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Size: 3" x 5"
Copyrighted: 1893
Lithographer: Kaufmann & Strauss

France - tennis, fencing, billiards, dominoes

Reverse - Text
Right section:
FRANCE is a land whose inhabitants easily give themselves up to pleasure. They are a mercurial people, generous and whole-souled, extremely affable and polite, vivacious, quick of apprehension, nimble and agile. Their sports and pastimes partake more of skill than of strength. To this nation has been ascribed the invention of many games which are not properly their own. If the Frenchmen did not invent cards, it must be admitted cards were in greater vogue in France for generations than in any other country.
So too with Lawn Tennis. Whether invented by the French or not, during the middle ages it was largely played by them. The modern game bears only a rudimentary resemblance to Longue Paume, the French out-door tennis, or to Courte Paume, the indoor game.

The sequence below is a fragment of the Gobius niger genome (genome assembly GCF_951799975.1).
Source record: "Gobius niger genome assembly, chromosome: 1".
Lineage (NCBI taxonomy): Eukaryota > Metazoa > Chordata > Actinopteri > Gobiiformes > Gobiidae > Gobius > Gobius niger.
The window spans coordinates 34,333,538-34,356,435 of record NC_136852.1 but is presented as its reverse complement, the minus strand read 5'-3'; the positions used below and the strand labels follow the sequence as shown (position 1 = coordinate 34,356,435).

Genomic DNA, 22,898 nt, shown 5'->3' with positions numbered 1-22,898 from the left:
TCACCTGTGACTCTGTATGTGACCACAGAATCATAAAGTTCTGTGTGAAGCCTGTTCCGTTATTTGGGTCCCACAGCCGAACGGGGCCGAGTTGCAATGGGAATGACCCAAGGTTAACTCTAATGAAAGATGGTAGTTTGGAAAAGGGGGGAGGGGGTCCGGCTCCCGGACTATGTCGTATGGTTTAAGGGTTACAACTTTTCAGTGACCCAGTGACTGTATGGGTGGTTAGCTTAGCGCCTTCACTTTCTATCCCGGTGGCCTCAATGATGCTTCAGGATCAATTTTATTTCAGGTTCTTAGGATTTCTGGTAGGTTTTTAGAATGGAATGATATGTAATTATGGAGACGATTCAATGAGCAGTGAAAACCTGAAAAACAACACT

Billiards, as played to-day, is eminently a French game. The very word is of French origin. So is the word Carom which gives its name to what is generally considered the finest and most scientific variation of the game for the general player. Billiards has a fascination peculiar to itself. Aside from its associations, no game combines intellect, skill, a subtle touch, accuracy of eye, and evenness of nerve to so great a degree.
Sword exercise has been practised at all times, but it was reserved for France to perfect the foil exercise now known as fencing. Schools for that purpose have long been popular throughout that country. Fencing is a most graceful exercise and calls into play many excellent qualities besides. Being beneficial physically it adds polish to manners and poise to the character.
Coaching is pre-eminently a French diversion.
Dominoes are more popular in France than in any other country.

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